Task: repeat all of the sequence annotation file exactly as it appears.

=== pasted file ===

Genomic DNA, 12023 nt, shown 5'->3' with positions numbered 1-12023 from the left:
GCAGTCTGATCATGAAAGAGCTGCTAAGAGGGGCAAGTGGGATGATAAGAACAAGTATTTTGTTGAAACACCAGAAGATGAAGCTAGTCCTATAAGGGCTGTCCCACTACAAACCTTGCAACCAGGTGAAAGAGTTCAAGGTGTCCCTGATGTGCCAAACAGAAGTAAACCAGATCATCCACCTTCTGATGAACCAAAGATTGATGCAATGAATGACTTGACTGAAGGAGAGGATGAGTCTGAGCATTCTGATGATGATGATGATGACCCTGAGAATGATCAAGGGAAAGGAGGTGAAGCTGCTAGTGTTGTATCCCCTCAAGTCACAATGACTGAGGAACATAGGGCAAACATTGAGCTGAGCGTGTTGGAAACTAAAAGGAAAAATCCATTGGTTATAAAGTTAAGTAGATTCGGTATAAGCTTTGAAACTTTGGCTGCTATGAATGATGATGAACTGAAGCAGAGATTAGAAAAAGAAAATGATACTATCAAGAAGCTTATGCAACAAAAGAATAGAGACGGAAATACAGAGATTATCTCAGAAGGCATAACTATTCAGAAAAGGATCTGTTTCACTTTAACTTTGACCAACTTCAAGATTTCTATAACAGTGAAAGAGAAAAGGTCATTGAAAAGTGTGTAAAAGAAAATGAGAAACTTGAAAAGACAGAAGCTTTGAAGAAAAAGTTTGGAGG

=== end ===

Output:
Genomic DNA, 12023 nt, shown 5'->3' with positions numbered 1-12023 from the left:
GCAGTCTGATCATGAAAGAGCTGCTAAGAGGGGCAAGTGGGATGATAAGAACAAGTATTTTGTTGAAACACCAGAAGATGAAGCTAGTCCTATAAGGGCTGTCCCACTACAAACCTTGCAACCAGGTGAAAGAGTTCAAGGTGTCCCTGATGTGCCAAACAGAAGTAAACCAGATCATCCACCTTCTGATGAACCAAAGATTGATGCAATGAATGACTTGACTGAAGGAGAGGATGAGTCTGAGCATTCTGATGATGATGATGATGACCCTGAGAATGATCAAGGGAAAGGAGGTGAAGCTGCTAGTGTTGTATCCCCTCAAGTCACAATGACTGAGGAACATAGGGCAAACATTGAGCTGAGCGTGTTGGAAACTAAAAGGAAAAATCCATTGGTTATAAAGTTAAGTAGATTCGGTATAAGCTTTGAAACTTTGGCTGCTATGAATGATGATGAACTGAAGCAGAGATTAGAAAAAGAAAATGATACTATCAAGAAGCTTATGCAACAAAAGAATAGAGACGGAAATACAGAGATTATCTCAGAAGGCATAACTATTCAGAAAAGGATCTGTTTCACTTTAACTTTGACCAACTTCAAGATTTCTATAACAGTGAAAGAGAAAAGGTCATTGAAAAGTGTGTAAAAGAAAATGAGAAACTTGAAAAGACAGAAGCTTTGAAGAAAAAGTTTGGAGG